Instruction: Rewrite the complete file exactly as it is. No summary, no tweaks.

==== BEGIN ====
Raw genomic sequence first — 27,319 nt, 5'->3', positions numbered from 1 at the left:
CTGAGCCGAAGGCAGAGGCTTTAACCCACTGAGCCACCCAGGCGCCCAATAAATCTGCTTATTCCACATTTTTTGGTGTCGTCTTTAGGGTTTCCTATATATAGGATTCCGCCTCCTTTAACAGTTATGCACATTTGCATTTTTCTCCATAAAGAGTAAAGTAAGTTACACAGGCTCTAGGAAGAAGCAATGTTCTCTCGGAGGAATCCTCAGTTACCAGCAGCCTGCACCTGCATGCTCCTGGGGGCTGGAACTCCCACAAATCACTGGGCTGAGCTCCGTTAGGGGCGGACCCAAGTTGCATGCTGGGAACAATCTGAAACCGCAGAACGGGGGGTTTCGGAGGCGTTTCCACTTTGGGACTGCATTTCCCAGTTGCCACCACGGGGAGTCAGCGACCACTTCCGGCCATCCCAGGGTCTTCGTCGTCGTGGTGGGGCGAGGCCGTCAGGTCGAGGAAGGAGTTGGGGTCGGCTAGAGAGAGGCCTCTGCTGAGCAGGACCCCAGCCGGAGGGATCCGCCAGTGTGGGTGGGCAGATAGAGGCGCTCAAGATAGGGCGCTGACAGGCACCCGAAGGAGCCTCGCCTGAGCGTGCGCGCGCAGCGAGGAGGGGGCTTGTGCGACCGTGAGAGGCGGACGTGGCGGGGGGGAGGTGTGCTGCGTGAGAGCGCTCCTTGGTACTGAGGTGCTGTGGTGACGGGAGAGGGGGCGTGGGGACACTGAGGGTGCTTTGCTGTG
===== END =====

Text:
Raw genomic sequence first — 27,319 nt, 5'->3', positions numbered from 1 at the left:
CTGAGCCGAAGGCAGAGGCTTTAACCCACTGAGCCACCCAGGCGCCCAATAAATCTGCTTATTCCACATTTTTTGGTGTCGTCTTTAGGGTTTCCTATATATAGGATTCCGCCTCCTTTAACAGTTATGCACATTTGCATTTTTCTCCATAAAGAGTAAAGTAAGTTACACAGGCTCTAGGAAGAAGCAATGTTCTCTCGGAGGAATCCTCAGTTACCAGCAGCCTGCACCTGCATGCTCCTGGGGGCTGGAACTCCCACAAATCACTGGGCTGAGCTCCGTTAGGGGCGGACCCAAGTTGCATGCTGGGAACAATCTGAAACCGCAGAACGGGGGGTTTCGGAGGCGTTTCCACTTTGGGACTGCATTTCCCAGTTGCCACCACGGGGAGTCAGCGACCACTTCCGGCCATCCCAGGGTCTTCGTCGTCGTGGTGGGGCGAGGCCGTCAGGTCGAGGAAGGAGTTGGGGTCGGCTAGAGAGAGGCCTCTGCTGAGCAGGACCCCAGCCGGAGGGATCCGCCAGTGTGGGTGGGCAGATAGAGGCGCTCAAGATAGGGCGCTGACAGGCACCCGAAGGAGCCTCGCCTGAGCGTGCGCGCGCAGCGAGGAGGGGGCTTGTGCGACCGTGAGAGGCGGACGTGGCGGGGGGGAGGTGTGCTGCGTGAGAGCGCTCCTTGGTACTGAGGTGCTGTGGTGACGGGAGAGGGGGCGTGGGGACACTGAGGGTGCTTTGCTGTG